Zeus became the ruler of heaven and earth after a revolt against his father, Kronos. In his position as king of the gods, Zeus had to play mediator when other the immortals were mad at each other.
He is the father of Athena, who is said to have sprung from his head. She was his favorite child, with whom he shared the thunderbolt and aegis.
Hades and Poseidon were his brothers.
His wife Hera was also his sister.
Zeus was not a faithful husband; he was known for having many affairs with mortal women.
Zeus fathered Hercules, the famous Greek hero, by deception. He disguised himself as Amphitryon, Alcmene's husband, in order to have sexual relations with her.
Zeus fathered Perseus by impregnating Danaë. When he did so, he appeared to her in the form of a golden shower.
The name Zeus means "bright" or "sky."
His weapon of choice was the thunderbolt, made for him by the Cyclops.
Zeus, more recently known for causing thunder and lightning, was once a rain-god. He was always associated with the weather in some form.
The Zeus described in Homer was not an extension of nature; instead, he had a standard of right and wrong that made him more relatable to mankind.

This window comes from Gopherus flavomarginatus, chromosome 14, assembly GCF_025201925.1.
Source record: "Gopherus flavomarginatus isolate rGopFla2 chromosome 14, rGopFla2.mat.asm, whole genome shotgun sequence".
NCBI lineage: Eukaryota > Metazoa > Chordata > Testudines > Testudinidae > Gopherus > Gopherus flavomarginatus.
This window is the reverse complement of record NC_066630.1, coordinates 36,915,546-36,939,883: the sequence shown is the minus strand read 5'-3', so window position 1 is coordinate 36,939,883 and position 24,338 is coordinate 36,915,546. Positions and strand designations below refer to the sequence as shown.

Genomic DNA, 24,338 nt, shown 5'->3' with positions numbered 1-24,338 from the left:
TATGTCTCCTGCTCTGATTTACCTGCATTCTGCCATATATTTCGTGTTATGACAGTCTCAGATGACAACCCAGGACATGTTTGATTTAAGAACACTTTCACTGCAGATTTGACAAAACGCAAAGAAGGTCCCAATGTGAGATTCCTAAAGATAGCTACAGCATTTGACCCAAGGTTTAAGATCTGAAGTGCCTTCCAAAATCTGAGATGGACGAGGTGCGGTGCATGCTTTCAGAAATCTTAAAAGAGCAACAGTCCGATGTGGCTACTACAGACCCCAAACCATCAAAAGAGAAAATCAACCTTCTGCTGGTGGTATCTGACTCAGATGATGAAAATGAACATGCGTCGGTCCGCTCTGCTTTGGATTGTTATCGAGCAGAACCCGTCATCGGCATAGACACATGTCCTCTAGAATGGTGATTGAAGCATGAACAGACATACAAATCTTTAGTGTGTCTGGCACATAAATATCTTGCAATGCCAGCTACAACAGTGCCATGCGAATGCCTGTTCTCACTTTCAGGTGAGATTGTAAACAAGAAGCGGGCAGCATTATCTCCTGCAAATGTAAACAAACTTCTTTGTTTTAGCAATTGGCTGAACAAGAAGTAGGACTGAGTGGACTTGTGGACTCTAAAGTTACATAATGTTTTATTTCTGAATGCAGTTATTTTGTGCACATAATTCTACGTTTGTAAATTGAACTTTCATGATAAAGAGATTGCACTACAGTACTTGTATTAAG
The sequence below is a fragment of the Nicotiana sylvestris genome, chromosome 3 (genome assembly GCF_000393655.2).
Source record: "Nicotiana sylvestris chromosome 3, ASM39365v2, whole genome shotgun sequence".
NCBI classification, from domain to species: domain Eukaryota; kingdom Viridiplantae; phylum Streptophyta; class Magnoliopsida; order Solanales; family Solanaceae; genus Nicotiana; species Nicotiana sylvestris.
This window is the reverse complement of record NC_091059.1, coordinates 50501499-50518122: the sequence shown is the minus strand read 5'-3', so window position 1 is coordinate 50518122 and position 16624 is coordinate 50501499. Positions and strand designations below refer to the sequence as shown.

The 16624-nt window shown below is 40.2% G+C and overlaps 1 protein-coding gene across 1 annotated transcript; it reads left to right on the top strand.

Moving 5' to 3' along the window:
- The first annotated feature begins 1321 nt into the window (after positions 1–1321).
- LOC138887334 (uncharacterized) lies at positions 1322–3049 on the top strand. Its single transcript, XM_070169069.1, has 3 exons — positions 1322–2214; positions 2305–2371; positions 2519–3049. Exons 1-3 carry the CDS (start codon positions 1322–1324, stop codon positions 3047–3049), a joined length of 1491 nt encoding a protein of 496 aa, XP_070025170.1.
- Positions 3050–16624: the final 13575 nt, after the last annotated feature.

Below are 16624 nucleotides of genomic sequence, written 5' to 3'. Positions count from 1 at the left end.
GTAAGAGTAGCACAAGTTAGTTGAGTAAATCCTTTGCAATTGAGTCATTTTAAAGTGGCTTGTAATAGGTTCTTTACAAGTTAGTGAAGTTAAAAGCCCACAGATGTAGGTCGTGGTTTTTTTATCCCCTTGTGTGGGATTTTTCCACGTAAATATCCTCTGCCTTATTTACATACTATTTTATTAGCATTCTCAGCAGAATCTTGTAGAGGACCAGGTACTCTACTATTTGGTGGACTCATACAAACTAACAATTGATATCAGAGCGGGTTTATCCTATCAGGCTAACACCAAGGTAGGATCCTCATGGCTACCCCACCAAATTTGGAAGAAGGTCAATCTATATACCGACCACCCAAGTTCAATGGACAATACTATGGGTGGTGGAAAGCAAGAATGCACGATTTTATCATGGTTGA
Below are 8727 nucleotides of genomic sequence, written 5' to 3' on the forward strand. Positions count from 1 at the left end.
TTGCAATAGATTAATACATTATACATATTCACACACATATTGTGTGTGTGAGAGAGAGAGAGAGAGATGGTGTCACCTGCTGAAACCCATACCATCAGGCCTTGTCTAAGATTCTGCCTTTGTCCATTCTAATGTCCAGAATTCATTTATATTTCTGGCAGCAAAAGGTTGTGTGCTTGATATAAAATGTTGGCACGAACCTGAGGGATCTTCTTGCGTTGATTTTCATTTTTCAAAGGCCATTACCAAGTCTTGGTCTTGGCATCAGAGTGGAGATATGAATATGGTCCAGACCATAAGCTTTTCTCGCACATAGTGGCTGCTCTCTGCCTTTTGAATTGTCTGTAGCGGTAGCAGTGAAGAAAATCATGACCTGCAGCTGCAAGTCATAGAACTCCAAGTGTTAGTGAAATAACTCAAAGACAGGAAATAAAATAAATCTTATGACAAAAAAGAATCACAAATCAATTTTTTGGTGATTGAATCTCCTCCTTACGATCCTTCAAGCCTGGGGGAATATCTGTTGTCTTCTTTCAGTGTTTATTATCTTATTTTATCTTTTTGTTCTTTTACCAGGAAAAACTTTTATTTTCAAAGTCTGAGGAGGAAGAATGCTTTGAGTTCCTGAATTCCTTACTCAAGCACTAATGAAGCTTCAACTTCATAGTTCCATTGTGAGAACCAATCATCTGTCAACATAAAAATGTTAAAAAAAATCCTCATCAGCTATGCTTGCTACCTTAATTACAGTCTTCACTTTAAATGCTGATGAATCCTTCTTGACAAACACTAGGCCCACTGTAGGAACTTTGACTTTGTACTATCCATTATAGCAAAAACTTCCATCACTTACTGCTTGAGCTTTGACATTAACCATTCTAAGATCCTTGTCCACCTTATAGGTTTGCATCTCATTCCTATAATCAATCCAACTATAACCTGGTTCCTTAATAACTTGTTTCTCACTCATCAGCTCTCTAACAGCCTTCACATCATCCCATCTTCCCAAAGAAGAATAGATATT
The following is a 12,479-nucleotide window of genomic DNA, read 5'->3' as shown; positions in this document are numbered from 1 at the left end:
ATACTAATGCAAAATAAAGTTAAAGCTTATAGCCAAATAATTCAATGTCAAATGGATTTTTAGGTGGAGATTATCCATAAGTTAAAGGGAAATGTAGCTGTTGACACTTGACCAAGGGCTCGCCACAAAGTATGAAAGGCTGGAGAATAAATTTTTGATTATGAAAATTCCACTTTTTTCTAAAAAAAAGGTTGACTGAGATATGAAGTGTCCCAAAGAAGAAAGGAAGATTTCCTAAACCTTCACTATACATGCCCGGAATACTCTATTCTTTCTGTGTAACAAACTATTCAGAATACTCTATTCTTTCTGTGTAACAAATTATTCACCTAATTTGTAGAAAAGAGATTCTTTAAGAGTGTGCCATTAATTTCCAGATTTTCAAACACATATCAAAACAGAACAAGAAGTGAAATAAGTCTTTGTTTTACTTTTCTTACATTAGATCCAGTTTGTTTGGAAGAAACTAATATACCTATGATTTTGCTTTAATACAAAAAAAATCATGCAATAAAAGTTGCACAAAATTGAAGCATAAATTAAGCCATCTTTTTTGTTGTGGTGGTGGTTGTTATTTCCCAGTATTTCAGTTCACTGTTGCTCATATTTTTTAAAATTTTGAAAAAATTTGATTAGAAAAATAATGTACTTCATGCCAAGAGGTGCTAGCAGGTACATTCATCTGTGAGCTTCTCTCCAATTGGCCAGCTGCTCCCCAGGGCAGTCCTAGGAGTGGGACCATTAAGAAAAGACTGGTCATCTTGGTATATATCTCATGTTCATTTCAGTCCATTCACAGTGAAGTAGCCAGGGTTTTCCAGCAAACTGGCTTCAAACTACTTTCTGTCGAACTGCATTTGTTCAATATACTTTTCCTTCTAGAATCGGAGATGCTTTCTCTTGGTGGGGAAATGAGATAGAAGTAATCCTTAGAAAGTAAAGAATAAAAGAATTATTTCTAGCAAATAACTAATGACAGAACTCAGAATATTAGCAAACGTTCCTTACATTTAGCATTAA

Before monarchies were rendered obsolete, Zeus protected the king and his family.
Hesiod calls Zeus the "the lord of justice." Perhaps because of this, he was reluctant to join a side in the Trojan War. He preferred the Trojans, but he wanted to stay neutral because Hera preferred the Greeks. She was insufferable when he opposed her openly.
Metis, the goddess of prudence, was Zeus's first love.
Ares, Hephaestus, Hebe and Eileithyia are the children of Zeus and Hera.
His union with Leto brought forth the twins Apollo and Artemis.
When he seduced the Spartan queen Leda, Zeus transformed himself into a beautiful swan, and two sets of twins were born.
When Zeus had an affair with Mnemosyne, he coupled with her for nine nights. This scenario produced nine daughters, who became known as the Muses.